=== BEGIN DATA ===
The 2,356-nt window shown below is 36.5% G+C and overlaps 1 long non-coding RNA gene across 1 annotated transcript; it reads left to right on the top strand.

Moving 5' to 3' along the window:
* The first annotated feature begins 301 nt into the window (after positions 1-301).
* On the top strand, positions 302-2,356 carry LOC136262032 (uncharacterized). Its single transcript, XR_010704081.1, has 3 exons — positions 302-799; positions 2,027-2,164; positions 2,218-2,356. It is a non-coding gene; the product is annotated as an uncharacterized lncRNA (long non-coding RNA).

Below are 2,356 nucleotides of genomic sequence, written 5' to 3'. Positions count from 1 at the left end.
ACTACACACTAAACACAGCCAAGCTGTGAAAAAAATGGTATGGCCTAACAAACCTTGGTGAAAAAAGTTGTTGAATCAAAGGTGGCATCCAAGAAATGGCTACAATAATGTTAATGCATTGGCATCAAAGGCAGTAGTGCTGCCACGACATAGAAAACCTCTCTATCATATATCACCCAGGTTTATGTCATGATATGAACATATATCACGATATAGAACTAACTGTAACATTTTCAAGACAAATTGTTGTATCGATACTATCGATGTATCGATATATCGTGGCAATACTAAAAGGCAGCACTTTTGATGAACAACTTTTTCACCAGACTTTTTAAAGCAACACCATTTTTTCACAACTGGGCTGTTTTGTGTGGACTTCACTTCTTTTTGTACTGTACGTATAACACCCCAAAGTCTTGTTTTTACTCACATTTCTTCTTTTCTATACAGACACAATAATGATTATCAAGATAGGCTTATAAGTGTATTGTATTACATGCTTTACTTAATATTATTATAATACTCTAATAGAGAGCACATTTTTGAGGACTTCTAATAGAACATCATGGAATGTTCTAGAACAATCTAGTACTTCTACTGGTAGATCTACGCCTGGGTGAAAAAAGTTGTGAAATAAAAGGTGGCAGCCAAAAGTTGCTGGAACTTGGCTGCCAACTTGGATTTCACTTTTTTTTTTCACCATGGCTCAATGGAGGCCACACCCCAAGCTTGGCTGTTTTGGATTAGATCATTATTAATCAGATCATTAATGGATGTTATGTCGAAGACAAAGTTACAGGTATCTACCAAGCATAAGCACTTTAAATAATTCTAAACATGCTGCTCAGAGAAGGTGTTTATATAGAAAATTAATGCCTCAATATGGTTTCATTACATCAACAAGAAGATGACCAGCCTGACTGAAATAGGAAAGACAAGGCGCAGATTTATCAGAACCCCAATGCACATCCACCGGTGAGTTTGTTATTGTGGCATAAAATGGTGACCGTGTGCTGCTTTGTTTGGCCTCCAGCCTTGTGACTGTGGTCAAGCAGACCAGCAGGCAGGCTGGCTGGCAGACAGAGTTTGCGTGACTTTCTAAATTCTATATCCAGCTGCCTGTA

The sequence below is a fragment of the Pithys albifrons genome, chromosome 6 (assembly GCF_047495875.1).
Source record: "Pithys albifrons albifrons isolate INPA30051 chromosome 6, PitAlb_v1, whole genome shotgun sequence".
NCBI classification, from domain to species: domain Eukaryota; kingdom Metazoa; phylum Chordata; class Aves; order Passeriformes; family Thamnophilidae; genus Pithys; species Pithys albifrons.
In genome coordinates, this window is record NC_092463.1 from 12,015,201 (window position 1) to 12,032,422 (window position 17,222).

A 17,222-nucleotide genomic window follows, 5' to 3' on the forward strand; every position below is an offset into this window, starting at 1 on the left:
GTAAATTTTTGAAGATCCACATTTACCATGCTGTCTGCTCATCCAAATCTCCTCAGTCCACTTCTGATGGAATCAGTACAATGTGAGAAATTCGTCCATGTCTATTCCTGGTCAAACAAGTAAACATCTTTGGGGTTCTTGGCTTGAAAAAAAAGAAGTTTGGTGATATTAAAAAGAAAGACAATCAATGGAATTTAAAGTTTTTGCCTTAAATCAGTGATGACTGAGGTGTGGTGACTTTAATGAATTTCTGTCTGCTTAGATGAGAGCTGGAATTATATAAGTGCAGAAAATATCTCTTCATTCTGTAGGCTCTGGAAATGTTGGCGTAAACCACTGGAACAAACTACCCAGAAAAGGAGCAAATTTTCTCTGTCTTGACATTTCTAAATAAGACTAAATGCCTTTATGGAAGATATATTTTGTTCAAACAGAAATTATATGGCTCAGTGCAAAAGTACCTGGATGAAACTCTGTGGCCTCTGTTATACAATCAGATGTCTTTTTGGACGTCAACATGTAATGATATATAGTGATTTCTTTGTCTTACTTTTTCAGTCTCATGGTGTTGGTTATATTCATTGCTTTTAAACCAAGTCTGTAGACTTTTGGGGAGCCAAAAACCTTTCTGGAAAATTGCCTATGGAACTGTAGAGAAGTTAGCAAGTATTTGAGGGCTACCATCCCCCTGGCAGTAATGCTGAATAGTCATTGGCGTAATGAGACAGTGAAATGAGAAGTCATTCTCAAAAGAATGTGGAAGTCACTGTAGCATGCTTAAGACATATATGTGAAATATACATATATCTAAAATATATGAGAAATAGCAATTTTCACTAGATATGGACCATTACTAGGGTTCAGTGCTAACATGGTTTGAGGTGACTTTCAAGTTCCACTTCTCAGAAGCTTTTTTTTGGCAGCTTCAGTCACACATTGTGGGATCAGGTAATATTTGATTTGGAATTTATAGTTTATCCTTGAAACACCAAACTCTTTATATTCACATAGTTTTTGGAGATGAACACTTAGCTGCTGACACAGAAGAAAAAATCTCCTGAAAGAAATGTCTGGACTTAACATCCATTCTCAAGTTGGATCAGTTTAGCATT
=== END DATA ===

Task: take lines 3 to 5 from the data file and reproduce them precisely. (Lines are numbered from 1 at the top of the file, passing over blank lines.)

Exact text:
* The first annotated feature begins 301 nt into the window (after positions 1-301).
* On the top strand, positions 302-2,356 carry LOC136262032 (uncharacterized). Its single transcript, XR_010704081.1, has 3 exons — positions 302-799; positions 2,027-2,164; positions 2,218-2,356. It is a non-coding gene; the product is annotated as an uncharacterized lncRNA (long non-coding RNA).

Below are 2,356 nucleotides of genomic sequence, written 5' to 3'. Positions count from 1 at the left end.